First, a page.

I grew up in a household where nothing much happened on a Saturday until your chores were done.

Meaning if I needed to cheer a game, had a tap class or just wanted to go out with my boyfriend, tables needed to be dusted, floors must be mopped and the laundry should be folded before I left the house.

I know I could have hated and whined my way through it (and if you ask my mom I probably did) but it gave me a solid example of taking care of the important stuff before I engaged in the fun stuff. I carried those lessons with me through my college stays and my years of living in my own apartment. I took great pride in stripping beds once a week and dusting the tabletops, even if I was the only one who would see them.

Yet, the past few years there has been a shift in the importance of keeping everything spotless. It started with the arrival of the twins. Honestly, there is stuff is all over my house, all the time. My natural instincts tend to kick in when I see toys laying on the floor or covering my coffee table and I rush to set them in a bin and wipe off the sticky mess a GoGurt has made on the wood.

The next day, the same thing happens. Along with a pair of socks that have no earthly business being stuck in the cushions of the couch, there is a fine layer of dust on the entertainment center again. I sigh and pick up a cloth to wipe it away, knowing full well; it will be waiting for me 24 hours later.

But I am a creature of my upbringing and so I kept doing it.

Until, one day a few years ago, I was decorating the house for summer, taking one thing down and replacing it with another and making blanket statements to my husband (who was very involved with his twitter account).

“I will put out the decorations tonight and then on Saturday I will do a good cleaning, ok? “

He looked up at me and paused. “Ok.” He said, but his voice held a “but” at bay.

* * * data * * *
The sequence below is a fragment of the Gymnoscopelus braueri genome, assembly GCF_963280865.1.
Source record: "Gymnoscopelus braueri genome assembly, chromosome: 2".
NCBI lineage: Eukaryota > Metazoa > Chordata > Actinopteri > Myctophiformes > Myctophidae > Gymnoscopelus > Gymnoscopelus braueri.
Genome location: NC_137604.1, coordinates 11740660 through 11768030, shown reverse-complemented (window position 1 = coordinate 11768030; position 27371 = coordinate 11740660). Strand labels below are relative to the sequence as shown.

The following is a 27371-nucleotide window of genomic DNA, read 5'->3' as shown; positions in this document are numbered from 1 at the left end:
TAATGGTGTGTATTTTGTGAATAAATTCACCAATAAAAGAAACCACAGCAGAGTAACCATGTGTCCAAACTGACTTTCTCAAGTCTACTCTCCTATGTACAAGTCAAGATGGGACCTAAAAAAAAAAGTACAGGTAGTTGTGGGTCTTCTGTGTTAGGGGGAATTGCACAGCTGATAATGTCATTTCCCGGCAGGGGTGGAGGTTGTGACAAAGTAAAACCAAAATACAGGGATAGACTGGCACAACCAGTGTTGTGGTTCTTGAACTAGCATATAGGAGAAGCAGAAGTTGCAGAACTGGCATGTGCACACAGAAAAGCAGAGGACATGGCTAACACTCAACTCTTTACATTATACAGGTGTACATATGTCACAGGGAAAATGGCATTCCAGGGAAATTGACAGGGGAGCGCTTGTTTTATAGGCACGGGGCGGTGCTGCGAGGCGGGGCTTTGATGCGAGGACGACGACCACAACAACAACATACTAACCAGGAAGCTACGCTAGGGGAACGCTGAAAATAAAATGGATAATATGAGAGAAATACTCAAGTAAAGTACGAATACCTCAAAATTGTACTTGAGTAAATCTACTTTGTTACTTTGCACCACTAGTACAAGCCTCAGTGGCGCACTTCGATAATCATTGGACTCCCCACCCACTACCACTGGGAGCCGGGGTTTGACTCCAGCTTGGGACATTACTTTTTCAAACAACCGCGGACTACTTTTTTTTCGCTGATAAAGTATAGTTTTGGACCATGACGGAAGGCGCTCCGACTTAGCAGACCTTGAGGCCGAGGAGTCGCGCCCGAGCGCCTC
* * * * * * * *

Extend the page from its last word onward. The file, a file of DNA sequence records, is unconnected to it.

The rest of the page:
“Is there something I forgot about Saturday?” I asked.

“No.” He answered. “I just thought that if the weather was nice we’d go into the city.” (meaning NYC)

I stopped what I was doing and smiled. I felt the pull of just wanting to get away, heard the sweet siren song of irresponsibility.

Of course I wanted to go to the city!

For as much as I cared about the mess I believed my house to be in, I was willing to push that aside to take that trip.

It got easier every time over the last few years.

We runaway from the chores.

We just go!

We know that in the end, it’s the memories we are making and the time we are spending together as a family that really matters.

These years will be gone, our sons will be grown and the dust will still be there, so we’re enjoying the sights and sounds of our world instead for the time being.

And that’s the best reason I can think of to Runaway every once in a while.

How about you? Do you RUNAWAY from the chores and the “need to’s” of your life these days?

About Kir


Kir is finally a wife after decades of dating, a mommy to twins after years of battling infertility and a writer after filling a mountain of notebooks with her stories. She gives a voice to infertility, fibromyalgia and celebrates other mommies while spinning yarns, eating cupcakes and buying high heels on her blog: The Kir Corner.com.

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